Tomato Basil Bread

I love tomatoes – on sandwiches, in Caprese salad and especially fresh from a summer garden. There is nothing quite as sweet or delicious as one of those first garden tomatoes of the summer. They are juicy, sweet and full of the best tomato flavor; not to mention things always taste a little sweeter when you haven’t had them for an extended period of time. This tomato basil bread is made with garden fresh tomatoes (or canned diced tomatoes if you can’t get ahold of fresh tomatoes) which lends a subtle, sweet tomato flavor to the loaf.

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Canned or Fresh?

I have made this bread with both fresh roasted tomatoes and canned diced tomatoes. If you have an abundance of fresh garden tomatoes, I would roast them and use them in the dough. If you are savoring your few garden tomatoes one by one (can you tell our tomato harvest didn’t produce very well this year?), I would use canned tomatoes and top a slice of bread with a garden tomato. This bread also calls for sun-dried tomatoes. You can find these at your local grocery store and I’ve found that they really help boost the tomato flavor in the bread. If you don’t want a lot of tomato flavor, you can leave them out or reduce the amount called for in the recipe, but be warned: the tomato flavor will be very subtle without them.

Fresh Basil or Dried?

We just moved to a new house and the previous owners left a beautiful garden of herbs all along our deck. We have a giant basil bush that is producing basil left and right. I love the fresh basil in this recipe and the flavor it brings. With that said, I also love being able to use dried herbs when I don’t have any fresh ones on hand. You can substitute dried basil for the fresh basil, though if you can get your hands on some fresh basil, I would still try to add a little bit of it into this bread. There’s something about the taste of fresh herbs that just can’t be beat.

Use a Blender

One of the keys to this beautiful loaf of bread is using a blender to mix up the tomatoes, herbs and water to form a beautiful tomato sauce. The “sauce” takes the place of the liquid in your bread dough. Do your best to blend the mixture until it is very, very smooth. This will also add a beautiful orange color to your bread. If you’ve roasted fresh tomatoes (instead of canned), let them cool before blending into the sauce. Make sure the sauce is room temperature or just slightly warm before mixing it with the yeast.

Tomato Flavor Deepens As Bread Cools

This tomato basil bread is delicious the day you bake it, though I would recommend letting the bread cool completely before slicing into it. I’ve found that the flavor of the bread deepens as it cools. I like to slice my whole loaf of bread, stash it in a bread bag (affiliate link) and then freeze the slices I’m not going to use right away. I’ve found that the pre-sliced bread toasts up beautifully, directly from the freezer to the toaster,  for a sandwich or slice of toast over the next few weeks…if it lasts that long! My favorite way to enjoy this bread is topped with a fresh garden tomato or toasted as a sandwich. I hope you love it as much as I do!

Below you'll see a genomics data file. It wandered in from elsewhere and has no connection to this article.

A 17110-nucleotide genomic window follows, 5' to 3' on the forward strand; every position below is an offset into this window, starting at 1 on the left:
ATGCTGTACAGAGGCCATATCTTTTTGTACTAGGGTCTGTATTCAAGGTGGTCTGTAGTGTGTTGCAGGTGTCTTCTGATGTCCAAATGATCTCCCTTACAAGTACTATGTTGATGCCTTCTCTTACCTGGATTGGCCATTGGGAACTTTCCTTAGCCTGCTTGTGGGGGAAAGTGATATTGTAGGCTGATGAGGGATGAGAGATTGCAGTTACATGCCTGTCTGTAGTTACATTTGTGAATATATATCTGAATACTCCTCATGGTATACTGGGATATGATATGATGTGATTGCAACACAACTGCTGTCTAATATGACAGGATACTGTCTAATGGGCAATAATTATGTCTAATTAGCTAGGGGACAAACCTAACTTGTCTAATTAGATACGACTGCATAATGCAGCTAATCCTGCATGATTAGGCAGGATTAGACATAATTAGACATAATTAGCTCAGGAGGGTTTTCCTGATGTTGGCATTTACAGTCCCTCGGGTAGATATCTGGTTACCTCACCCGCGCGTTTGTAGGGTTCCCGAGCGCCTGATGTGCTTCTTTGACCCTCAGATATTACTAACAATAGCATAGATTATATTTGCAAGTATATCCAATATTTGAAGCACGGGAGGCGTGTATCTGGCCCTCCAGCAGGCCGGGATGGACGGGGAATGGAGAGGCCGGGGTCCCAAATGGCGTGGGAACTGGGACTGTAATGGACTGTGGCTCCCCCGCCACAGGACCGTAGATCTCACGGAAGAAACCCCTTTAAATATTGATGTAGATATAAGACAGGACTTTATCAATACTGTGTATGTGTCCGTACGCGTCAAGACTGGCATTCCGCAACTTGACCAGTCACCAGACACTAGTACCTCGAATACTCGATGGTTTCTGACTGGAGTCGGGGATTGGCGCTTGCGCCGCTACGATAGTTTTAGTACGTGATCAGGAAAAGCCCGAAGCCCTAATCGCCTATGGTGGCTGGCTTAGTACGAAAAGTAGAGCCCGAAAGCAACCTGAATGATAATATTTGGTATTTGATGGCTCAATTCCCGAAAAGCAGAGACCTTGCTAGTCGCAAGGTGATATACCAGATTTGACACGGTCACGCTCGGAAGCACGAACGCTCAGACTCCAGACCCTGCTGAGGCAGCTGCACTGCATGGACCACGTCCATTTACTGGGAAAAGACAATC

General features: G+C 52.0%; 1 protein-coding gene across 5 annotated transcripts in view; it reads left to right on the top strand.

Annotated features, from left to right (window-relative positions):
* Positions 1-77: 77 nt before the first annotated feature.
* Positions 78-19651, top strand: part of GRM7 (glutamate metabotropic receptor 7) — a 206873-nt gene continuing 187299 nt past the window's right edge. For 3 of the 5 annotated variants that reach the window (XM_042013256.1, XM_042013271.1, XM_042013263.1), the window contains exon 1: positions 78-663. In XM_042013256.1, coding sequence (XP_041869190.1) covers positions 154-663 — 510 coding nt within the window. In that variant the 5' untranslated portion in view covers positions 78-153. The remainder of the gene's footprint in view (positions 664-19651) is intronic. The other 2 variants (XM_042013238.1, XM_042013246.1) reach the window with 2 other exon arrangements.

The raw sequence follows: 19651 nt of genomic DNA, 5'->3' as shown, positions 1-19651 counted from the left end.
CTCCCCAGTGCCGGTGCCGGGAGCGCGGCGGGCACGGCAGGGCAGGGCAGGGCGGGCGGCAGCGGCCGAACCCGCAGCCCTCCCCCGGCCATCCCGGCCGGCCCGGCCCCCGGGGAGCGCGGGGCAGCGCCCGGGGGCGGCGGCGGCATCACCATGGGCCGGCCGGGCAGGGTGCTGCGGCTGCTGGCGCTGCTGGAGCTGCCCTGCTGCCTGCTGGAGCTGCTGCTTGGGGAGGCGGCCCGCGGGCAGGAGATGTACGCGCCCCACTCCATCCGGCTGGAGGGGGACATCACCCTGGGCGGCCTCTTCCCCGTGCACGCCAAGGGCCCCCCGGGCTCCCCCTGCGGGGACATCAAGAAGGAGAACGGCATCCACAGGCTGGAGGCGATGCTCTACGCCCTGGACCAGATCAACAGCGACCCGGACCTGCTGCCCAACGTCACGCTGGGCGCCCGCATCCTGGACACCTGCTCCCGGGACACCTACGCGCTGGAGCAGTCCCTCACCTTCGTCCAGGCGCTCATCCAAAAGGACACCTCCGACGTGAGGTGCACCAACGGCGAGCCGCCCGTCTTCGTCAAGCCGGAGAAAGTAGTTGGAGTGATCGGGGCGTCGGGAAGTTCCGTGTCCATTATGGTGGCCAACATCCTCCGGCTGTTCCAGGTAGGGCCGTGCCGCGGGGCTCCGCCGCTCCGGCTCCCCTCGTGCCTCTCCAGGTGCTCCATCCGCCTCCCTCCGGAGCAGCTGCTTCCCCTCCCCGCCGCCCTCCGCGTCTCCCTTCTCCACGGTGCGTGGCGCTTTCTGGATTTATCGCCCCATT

Tomato Basil Bread

A blend of fresh tomatoes, fresh basil and herbs into a delicious loaf of yeast bread
Course Bread
Servings 2 loaves of bread


Tomato Basil Blender Mixture

  • 3 cups roasted chopped tomatoes OR one 14.5 oz can diced tomatoes
  • 4 Tablespoons tomato paste
  • 1/4 cup sun-dried tomatoes up to 1/4 cup more for more tomato flavor
  • 1/2 cup fresh basil or 2 Tablespoons dried basil
  • 1 Tablespoon fresh oregano or 1 teaspoon dried oregano
  • 1 Tablespoon fresh rosemary or 1 teaspoon dried rosemary
  • 1 teaspoon salt
  • 1 teaspoon garlic powder
  • 1 cup water more or less

Tomato Basil Bread Dough

  • 1/4 cup granulated sugar
  • 1 Tablespoon instant yeast
  • 1/4 cup vegetable oil
  • 2 teaspoons salt
  • 7-8 cups all purpose flour


Tomato Basil Blender Mixture

  • For fresh garden tomatoes: Preheat oven to 400 degrees. Chop tomatoes and add to a liquid measuring cup until you have 3 cups of chopped tomatoes. Spread tomatoes on a baking sheet and drizzle with a bit of olive oil and sprinkle with salt. Roast for 15-20 minutes and allow to cool before proceeding with the recipe. Alternatively you can use one 14.5 ounce can of diced tomatoes.
  • To a blender, add the roasted or diced tomatoes, tomato paste, sun-dried tomatoes (if you absolutely love tomato flavor you can add up to ¼ cup more sun-dried tomatoes), basil, oregano, rosemary, salt and garlic powder. Blend until smooth.
  • Add as much water as needed (about a cup) to make 3 ½ cups of liquid. The amount of liquid in different types of tomatoes will vary. This is the easiest way to standardize the recipe. My blender has measurements on the side so I know exactly how much water to add. If yours doesn’t have measurements, you could add the tomato mixture to a large liquid measuring cup (affiliate link) or measure the liquid as you pour it into your mixer and add enough water to make 3 ½ cups.